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Senate passes motion of support for charities commission - Joint Media Release with Senator Penny Wong


The Senate has today voiced support for the Australian Charities and Not-for-profits Commission in the face of ongoing uncertainty about its future under the Abbott Government.

Labor moved a motion acknowledging the strong support the commission has within the charity sector and called on the Abbott Government to drop plans to scrap it.

In March last year the Government introduced a bill to Parliament to repeal the charities commission. That bill has remained on the Notice Paper even after Scott Morrison replaced Kevin Andrews as Social Services minister and acknowledged that abolishing the commission was not his priority. 

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Another round of attacks on Australian schools - Breaking Politics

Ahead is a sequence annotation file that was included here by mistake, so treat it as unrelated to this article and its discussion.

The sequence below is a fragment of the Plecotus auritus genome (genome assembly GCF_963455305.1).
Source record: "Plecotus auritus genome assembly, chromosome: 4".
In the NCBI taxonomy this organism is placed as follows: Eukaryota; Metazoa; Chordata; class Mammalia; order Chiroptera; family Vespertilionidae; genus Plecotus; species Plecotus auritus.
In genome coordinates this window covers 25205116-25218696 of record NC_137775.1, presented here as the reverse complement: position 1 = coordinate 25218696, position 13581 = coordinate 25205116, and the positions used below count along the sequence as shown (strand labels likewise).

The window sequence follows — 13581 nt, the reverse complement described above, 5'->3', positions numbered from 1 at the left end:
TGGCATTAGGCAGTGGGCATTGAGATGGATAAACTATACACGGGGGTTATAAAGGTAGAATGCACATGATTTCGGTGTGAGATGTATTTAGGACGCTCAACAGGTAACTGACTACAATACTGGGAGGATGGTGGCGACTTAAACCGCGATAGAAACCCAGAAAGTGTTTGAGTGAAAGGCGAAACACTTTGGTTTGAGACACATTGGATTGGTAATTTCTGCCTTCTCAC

MONDAY, 22 JUNE 2015

SUBJECT/S: Abbott Government’s secret school cuts plans; Citizenship; People smuggling; Economic situation in Greece

CHRIS HAMMER: Andrew Leigh is Labor’s member for Fraser here in the ACT and he’s also the Shadow Assistant Treasurer – good morning.


HAMMER: Now, suddenly out there this morning is a Government discussion paper on schools and education – your observations?

LEIGH: It’s a secret plan for cuts to Australian schools that I think ought to be deeply disturbing for all parents. One of the great things about our public education system is that it recognises that everybody can send their child to a local public school without needing to pay. That gives you a greater diversity of backgrounds and local schools, and reflects the fact that when a child gets more education there’s a public good component to that. One of the whacky things about this paper is it seems to suggest that the Commonwealth has a natural role for funding non-government schools, but no natural role for funding government schools. I can’t see any economic logic in that.